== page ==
Humor, Hope, and Human Rights: On the Loss of Robin Williams

Luckily for me, though perhaps not for them, I have had the opportunity to meet, work with, and come to know a few comedians. I was the advance man for Dick Gregory's cross-country Run Against Hunger in 1976 and had a campaign for human rights in Burma take off with the involvement of Jim Carrey in 2007.

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Manifest Delusion: Debunking American Exceptionalism to Protect Human Rights

It's hard to not think about America with our Independence Day recently renewing fresh memories of fireworks, barbecues, and flags. A country of superlatives in matters economic, military, and cultural exports, talking about America's future finds fountains of opinions often strong but which mostly sing the same chorus.

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Revolvers: Blurred Lines Between Human Rights Organizations and the State Department

Americans have long held governments, as well as politicians, as not quite worthy of trust. With a public that already believed that governments trick the citizenry to enrich politicians and insiders, people have been further shaken in recent years. 

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Twenty Five Years After Tiananmen

The Tiananmen Square Massacre occurred 25 years ago, with troops moving into Beijing and the Square by late on the morning of June 3 and with a full assault going on by the early hours of June 4. Estimates of deaths range from the hundreds well into the thousands, with many more injured.

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On a Human Rights Attitude and Advocacy: The Gregory-Chappelle (or Angelou-Baldwin) Doctrine

Having lost Maya Angelou only a few days ago, I'm reminded of her indefatigable commitment to not merely embrace the world but to wrestle with its problems and not let them go until the world became better for everyone. 

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An American Retreat from Human Rights

In an ideal world, we'd need no military, no war, and no violence. But we do not yet live in an ideal world, and even the most peace-minded among us would appreciate that there is a need for a military to defend the United States. But what are we doing with the military we have? Are we treating the soldiers themselves with anything resembling dignity or are we treating them like insensate property?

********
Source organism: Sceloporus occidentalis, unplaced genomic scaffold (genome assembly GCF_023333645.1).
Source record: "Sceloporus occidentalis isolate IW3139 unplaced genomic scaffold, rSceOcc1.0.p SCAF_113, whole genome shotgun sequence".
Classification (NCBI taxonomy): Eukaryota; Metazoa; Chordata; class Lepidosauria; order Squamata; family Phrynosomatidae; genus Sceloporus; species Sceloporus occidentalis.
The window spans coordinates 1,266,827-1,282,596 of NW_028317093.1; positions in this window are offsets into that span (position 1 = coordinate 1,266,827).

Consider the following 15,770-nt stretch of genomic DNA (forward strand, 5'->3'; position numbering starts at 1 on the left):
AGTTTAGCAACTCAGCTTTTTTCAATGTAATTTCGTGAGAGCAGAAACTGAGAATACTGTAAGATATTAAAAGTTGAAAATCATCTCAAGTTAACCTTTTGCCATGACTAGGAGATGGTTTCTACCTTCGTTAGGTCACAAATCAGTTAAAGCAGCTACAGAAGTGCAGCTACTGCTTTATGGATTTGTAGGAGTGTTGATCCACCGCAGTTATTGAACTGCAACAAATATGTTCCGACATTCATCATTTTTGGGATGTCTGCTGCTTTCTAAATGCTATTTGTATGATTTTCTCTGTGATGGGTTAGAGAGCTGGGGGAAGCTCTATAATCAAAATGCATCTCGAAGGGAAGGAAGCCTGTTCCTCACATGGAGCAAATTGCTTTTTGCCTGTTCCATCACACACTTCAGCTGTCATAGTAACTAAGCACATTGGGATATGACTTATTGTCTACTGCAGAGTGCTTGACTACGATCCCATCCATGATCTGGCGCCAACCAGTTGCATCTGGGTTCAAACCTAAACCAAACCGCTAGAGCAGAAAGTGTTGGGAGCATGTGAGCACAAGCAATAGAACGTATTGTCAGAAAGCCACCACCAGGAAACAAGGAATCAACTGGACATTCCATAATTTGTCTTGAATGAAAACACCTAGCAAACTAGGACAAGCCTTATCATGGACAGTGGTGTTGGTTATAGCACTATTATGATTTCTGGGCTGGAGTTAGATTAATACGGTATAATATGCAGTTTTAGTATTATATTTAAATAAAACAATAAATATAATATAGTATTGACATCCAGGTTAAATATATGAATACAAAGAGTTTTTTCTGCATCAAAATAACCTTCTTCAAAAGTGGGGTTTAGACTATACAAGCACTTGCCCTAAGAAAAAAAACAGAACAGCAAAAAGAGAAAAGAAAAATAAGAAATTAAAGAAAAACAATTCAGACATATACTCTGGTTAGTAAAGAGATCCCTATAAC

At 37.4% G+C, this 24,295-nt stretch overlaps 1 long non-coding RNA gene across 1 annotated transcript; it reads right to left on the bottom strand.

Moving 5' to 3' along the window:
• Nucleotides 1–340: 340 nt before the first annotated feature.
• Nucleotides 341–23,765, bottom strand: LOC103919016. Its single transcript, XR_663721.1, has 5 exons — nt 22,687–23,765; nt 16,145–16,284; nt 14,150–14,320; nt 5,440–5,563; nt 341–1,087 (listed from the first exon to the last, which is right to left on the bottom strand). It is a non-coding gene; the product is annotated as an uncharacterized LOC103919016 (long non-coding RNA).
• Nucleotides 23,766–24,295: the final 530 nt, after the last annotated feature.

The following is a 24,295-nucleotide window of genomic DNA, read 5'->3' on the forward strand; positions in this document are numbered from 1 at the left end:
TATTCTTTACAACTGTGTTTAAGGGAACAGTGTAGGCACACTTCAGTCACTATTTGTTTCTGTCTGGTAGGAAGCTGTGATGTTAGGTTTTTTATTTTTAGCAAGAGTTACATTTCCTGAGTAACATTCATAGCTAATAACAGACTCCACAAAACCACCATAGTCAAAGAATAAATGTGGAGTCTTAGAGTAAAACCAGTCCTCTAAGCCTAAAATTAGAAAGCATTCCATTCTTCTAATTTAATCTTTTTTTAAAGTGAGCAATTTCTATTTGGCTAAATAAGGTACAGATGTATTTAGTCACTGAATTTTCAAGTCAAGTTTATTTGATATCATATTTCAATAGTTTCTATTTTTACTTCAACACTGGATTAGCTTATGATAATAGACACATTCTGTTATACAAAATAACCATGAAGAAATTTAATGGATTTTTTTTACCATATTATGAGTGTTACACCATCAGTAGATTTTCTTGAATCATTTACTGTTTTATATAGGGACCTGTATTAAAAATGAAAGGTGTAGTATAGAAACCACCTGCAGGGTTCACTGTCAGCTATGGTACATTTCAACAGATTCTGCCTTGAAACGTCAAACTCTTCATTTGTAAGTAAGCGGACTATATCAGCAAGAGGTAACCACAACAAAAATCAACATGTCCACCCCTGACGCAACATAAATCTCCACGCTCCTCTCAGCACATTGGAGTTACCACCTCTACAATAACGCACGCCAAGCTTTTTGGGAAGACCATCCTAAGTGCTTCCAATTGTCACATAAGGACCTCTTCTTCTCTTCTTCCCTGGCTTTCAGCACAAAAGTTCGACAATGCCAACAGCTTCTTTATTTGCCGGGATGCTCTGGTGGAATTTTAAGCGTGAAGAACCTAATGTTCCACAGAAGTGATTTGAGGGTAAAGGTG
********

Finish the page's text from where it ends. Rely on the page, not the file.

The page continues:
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Sunflowers, Symbols, and Nukes: A 2014 Taiwan Primer

Taiwan is the little island that has both disappeared from the political stage and is everywhere present in the everyday lives of people throughout the United States. It is not mentioned in any meaningful way in discussions of policy in the halls of our political institutions or media and it is not discussed as anything other than an afterthought in discussions of the People's Republic of China (PRC). But it is far too easy to dismiss Taiwan without a closer look. While the People's Republic of China has over 60 times the population, it is Taiwan that clocks in with a GDP four times as large per capita, a vibrant multiparty political system, religious and press freedoms that are among the best in Asia, and provisions for national healthcare that place it on par or even ahead of the EU.

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Of Padraig and Principle: Why Americans Got Saint Patrick's Day Wrong Again

Yesterday was another St. Patrick's Day. While most Americans seem to think that it's an excuse to drink heavily throughout the day and to ape the worst caricatures of "Irishness," the Feast Day of St. Patrick is a cornerstone of the nation of my own heritage and a cornerstone of a people who have been able to come back from terrible colonization and abuses both at home and abroad. While the Irish now might seem integrated into American life, the time wasn't so long ago that the Irish were reviled around the world as unfit for civilized society. It is another personal reminder of the frailty of respect unless there is vigilance, another lesson in the imperatives that we all must act upon to expand and preserve the principles laid out in the Universal Declaration of Human Rights. Once again, with some exceptions here and there in the form of protest, the American pop culture machine mostly renders St. Patrick's Day without inspiration and with a lot of rowdiness. The Obama administration has, again, failed to use this holiday and Feast Day as a lesson to teach and learn.

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First Ladies, First Principles, and Foundational Documents

In 1948, Eleanor Roosevelt, former first lady, took examples of the dregs of history and aimed for a better ever after. With clarity, power, and consensus, she shepherded the creation and ratification of the Universal Declaration of Human Rights (UDHR). The resulting document has become the bedrock for international human rights work around the globe and across cultures.

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Spring in the Horse Year: Free Chen Shui-bian

Taiwan's President Ma Ying-jeou has just sent a representative to meet with a high-ranking member of the Chinese government in Beijing. Given the proximity of Taiwan to the People's Republic, among other things, this should be neither unusual nor a source of criticism. But President Ma is a member of the Kuomintang (KMT), the party of Chiang Kai-shek that has governed Taiwan after losing the civil war in China, and "relocating" to Taiwan and the horrors they visited upon the ten thousand or more killed in the 2/28 Incident

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